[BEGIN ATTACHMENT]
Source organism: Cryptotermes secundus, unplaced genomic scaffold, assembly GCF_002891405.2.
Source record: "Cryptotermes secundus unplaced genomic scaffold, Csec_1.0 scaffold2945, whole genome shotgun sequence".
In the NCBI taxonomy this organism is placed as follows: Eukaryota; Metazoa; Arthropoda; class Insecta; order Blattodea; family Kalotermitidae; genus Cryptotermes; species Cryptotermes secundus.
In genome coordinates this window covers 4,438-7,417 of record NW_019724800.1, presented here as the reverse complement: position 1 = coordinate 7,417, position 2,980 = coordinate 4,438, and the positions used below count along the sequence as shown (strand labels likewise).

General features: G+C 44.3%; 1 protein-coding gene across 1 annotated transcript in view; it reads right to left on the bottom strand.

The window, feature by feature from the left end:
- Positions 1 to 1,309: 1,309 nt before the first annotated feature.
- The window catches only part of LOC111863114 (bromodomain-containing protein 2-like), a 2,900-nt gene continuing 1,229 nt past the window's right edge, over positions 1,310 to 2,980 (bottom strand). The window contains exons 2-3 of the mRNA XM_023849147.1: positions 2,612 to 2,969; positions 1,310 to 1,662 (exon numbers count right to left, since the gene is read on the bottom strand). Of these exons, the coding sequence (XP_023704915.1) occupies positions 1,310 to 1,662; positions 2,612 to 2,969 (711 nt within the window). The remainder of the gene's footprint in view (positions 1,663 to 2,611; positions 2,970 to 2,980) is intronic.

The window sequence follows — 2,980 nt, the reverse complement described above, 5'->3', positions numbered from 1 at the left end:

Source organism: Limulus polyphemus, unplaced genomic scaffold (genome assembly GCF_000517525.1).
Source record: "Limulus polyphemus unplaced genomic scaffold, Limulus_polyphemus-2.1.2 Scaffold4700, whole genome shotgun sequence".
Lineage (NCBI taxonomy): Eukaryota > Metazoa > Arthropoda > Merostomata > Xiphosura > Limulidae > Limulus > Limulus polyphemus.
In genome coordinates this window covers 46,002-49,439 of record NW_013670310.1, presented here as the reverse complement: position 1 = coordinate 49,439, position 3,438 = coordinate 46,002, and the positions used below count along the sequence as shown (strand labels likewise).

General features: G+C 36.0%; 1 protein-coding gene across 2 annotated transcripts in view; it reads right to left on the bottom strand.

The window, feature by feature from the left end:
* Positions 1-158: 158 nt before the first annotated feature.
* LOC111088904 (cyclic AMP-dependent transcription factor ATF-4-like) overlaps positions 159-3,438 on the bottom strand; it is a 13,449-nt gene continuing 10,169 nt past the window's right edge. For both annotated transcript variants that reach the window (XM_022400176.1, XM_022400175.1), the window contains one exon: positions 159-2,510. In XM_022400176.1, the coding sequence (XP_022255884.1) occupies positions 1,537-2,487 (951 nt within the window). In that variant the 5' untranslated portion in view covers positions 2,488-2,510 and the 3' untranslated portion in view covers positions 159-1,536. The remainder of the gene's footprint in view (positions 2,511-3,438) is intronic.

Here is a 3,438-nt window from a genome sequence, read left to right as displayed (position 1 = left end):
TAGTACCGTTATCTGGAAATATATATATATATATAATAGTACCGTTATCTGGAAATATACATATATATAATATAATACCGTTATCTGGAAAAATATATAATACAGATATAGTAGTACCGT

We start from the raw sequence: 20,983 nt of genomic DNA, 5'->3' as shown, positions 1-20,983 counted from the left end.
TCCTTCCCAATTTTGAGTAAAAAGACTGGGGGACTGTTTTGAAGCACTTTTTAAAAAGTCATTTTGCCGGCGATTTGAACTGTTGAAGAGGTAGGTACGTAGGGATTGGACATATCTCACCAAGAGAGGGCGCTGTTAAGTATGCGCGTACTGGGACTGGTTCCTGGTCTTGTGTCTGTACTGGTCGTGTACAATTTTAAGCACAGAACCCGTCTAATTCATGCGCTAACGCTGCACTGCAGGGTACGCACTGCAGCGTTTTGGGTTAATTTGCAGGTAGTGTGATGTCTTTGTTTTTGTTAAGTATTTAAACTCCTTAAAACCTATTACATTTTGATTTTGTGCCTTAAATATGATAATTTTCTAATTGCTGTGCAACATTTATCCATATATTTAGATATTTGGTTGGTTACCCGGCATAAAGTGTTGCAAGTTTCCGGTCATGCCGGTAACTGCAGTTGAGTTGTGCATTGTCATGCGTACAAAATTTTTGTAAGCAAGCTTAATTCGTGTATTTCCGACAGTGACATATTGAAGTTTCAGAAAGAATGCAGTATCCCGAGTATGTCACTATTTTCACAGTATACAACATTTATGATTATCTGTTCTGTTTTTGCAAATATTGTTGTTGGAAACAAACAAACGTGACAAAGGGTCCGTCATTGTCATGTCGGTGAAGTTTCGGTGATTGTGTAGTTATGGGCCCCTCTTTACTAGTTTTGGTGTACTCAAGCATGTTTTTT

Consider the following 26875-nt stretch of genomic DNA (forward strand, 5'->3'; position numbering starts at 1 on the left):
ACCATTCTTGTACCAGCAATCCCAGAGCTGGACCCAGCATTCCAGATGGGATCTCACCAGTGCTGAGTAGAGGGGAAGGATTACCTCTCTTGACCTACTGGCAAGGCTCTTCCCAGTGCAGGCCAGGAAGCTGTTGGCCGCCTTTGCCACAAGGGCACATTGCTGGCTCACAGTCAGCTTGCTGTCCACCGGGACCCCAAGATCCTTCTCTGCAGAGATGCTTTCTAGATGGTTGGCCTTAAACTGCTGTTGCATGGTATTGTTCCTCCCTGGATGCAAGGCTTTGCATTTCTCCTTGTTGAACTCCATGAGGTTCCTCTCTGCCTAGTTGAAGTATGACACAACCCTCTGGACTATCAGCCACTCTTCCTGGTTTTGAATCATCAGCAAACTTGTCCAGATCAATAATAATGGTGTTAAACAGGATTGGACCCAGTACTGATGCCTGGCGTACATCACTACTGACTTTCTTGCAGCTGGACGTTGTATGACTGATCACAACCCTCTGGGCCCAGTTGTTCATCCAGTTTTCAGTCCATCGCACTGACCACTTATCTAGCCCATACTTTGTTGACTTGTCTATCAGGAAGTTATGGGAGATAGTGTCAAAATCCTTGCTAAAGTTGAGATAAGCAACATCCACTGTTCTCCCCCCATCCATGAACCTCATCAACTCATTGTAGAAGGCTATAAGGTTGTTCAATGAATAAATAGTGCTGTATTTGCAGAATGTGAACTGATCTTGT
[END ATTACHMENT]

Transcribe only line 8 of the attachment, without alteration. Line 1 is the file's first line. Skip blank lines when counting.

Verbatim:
- The window catches only part of LOC111863114 (bromodomain-containing protein 2-like), a 2,900-nt gene continuing 1,229 nt past the window's right edge, over positions 1,310 to 2,980 (bottom strand). The window contains exons 2-3 of the mRNA XM_023849147.1: positions 2,612 to 2,969; positions 1,310 to 1,662 (exon numbers count right to left, since the gene is read on the bottom strand). Of these exons, the coding sequence (XP_023704915.1) occupies positions 1,310 to 1,662; positions 2,612 to 2,969 (711 nt within the window). The remainder of the gene's footprint in view (positions 1,663 to 2,611; positions 2,970 to 2,980) is intronic.